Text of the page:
Drafting notarial deeds

Notarial deed

Notarial deed is a special form of a public document, drafted by a notary, which states the content of a particular legal action and constitutes a security measure for the interests of legal transaction participants.Drafting notarial deeds Notarial deeds should be drafted by a notary in an understandable and clear way. Notarial deeds should be read aloud by a notary or another person before signing. Upon reading of notarial deeds, the notary shall ensure that the persons participating in the action clearly understand the content and meaning of the deed, and that the content of the deed is in accordance with their will; a notary shall explain the parties all the possible doubts. Upon the request of the parties, annexes to the deed shall be read out as well.

Rules of drafting a notarial deed

An appropriate notarial deed has to contain the following components:

  • day, month and year that the deed was drafted,
  • place it was drafted,
  • name, surname and address of the notary office,
  • names, surnames, names of parents and place of residence for natural persons, and name and registered office for legal persons (companies) participating in the deed, names, surnames and place of residence of people acting on behalf of the legal persons  (attorneys, legal representatives),
  • statement of the parties with invocation, if needed, to the documents presented with the deed,
  • acknowledgement – upon the request of the parties – of the facts and significant circumstances which took place during the drafing of the deed,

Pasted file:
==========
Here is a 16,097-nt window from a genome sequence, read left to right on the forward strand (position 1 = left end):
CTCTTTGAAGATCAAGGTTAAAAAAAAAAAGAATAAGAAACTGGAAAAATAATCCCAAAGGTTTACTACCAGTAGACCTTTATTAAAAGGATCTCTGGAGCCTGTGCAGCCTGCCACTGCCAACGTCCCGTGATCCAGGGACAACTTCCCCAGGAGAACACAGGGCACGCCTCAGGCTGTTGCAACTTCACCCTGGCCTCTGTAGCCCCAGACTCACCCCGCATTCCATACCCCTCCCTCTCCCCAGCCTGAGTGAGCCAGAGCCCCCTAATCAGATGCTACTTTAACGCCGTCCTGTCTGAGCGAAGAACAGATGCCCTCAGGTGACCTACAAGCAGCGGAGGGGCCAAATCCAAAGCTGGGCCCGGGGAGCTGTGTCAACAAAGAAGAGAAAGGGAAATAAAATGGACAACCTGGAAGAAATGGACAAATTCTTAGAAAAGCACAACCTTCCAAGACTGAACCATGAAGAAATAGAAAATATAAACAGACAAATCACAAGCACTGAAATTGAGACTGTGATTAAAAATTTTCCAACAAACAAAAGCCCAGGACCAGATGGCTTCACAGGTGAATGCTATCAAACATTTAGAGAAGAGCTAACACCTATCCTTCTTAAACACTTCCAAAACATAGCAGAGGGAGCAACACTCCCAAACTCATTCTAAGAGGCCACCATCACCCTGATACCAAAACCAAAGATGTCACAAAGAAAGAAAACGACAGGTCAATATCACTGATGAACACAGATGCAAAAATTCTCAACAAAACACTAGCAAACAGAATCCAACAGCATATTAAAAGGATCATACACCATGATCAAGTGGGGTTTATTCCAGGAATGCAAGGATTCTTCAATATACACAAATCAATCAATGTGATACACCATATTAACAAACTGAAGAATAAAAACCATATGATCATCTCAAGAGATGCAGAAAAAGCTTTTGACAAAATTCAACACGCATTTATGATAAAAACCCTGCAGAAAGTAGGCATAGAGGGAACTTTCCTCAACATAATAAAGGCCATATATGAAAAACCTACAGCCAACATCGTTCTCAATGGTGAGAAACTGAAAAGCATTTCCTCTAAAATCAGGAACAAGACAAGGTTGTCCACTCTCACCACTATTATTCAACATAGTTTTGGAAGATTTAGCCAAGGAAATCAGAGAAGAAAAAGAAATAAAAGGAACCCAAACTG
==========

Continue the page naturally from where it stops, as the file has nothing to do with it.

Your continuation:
• acknowledgement that the deed was read out, accepted and signed,
  • signatures of persons taking part in  the deed,
  • the notary’s signature.

The end part of the notarial deed includes data concerning the cost of notarial deed, amount of notarial fee and tax collected on account of the legal activity.

When to draft notarial deeds

Some of the law activities have to take form of a notarial deed, unless null and void, which means that an activity done without this form is not valid. They include particularly:

  • selling real estate,
  • granting and transfer of perpetual usufruct right,
  • granting limited property rights, including mortgage,
  • granting separate ownership of premises,
  • transfer of title to a cooperative flat,
  • inheritance division agreements, where the inheritance includes real estate, perpetual usufruct right or title to a cooperative flat,
  • annulment of real estate joint ownership agreement,
  • alienation of inheritence,
  • granting a power of attorney to perform legal actions which require a form of notarial act,
  • limited partnership agreements, charters of limited joint-stock partnerships, as well as  limited companies, protocols from general meetings of limited companies,
  • prenuptial agreement,
  • agreement of disclaiming an inheritance.

A notary may also, upon the request of the parties, draft a notarial deed, even though a legal act in question does not require to take form of a notarial deed to be valid. It often happens when drafting a notarial will or preliminary agreement regarding the sale of real estate, for which the form of notarial deed is not mandatory, but is often resorted to by the parties as a security means to protect their interests.

If a notarial deed contains a transfer or waiver of a right revealed in the land and mortgage register, or involves an activity of ownership transfer of a real estate, a notary is obliged to include within the deed a motion to make a proper entry in the land and mortgage register, and officially send the excerpt from the notarial deed accompanied by the documents which constitute the entry basis to the court of proper jurisdiction to keep the lad and mortgage register within 3 days since the moment the deed was drafted.